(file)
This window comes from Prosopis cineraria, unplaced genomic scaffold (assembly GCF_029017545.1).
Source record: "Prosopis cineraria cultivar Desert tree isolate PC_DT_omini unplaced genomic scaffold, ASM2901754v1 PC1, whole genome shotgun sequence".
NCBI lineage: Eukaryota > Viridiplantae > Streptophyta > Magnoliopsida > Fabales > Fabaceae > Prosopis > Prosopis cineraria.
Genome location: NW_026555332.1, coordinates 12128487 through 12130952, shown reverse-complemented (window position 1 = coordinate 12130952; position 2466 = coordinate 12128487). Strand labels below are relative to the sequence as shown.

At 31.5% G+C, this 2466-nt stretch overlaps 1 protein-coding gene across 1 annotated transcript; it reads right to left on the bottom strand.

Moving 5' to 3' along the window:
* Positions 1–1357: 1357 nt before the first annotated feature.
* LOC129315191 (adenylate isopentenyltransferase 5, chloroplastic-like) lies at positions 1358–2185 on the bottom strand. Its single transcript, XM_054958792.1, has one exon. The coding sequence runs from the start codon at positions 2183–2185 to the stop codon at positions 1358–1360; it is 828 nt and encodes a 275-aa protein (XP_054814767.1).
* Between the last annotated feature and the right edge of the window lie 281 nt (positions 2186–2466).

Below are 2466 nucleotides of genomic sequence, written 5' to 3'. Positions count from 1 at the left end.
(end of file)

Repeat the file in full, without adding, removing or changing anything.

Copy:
This window comes from Prosopis cineraria, unplaced genomic scaffold (assembly GCF_029017545.1).
Source record: "Prosopis cineraria cultivar Desert tree isolate PC_DT_omini unplaced genomic scaffold, ASM2901754v1 PC1, whole genome shotgun sequence".
NCBI lineage: Eukaryota > Viridiplantae > Streptophyta > Magnoliopsida > Fabales > Fabaceae > Prosopis > Prosopis cineraria.
Genome location: NW_026555332.1, coordinates 12128487 through 12130952, shown reverse-complemented (window position 1 = coordinate 12130952; position 2466 = coordinate 12128487). Strand labels below are relative to the sequence as shown.

At 31.5% G+C, this 2466-nt stretch overlaps 1 protein-coding gene across 1 annotated transcript; it reads right to left on the bottom strand.

Moving 5' to 3' along the window:
* Positions 1–1357: 1357 nt before the first annotated feature.
* LOC129315191 (adenylate isopentenyltransferase 5, chloroplastic-like) lies at positions 1358–2185 on the bottom strand. Its single transcript, XM_054958792.1, has one exon. The coding sequence runs from the start codon at positions 2183–2185 to the stop codon at positions 1358–1360; it is 828 nt and encodes a 275-aa protein (XP_054814767.1).
* Between the last annotated feature and the right edge of the window lie 281 nt (positions 2186–2466).

Below are 2466 nucleotides of genomic sequence, written 5' to 3'. Positions count from 1 at the left end.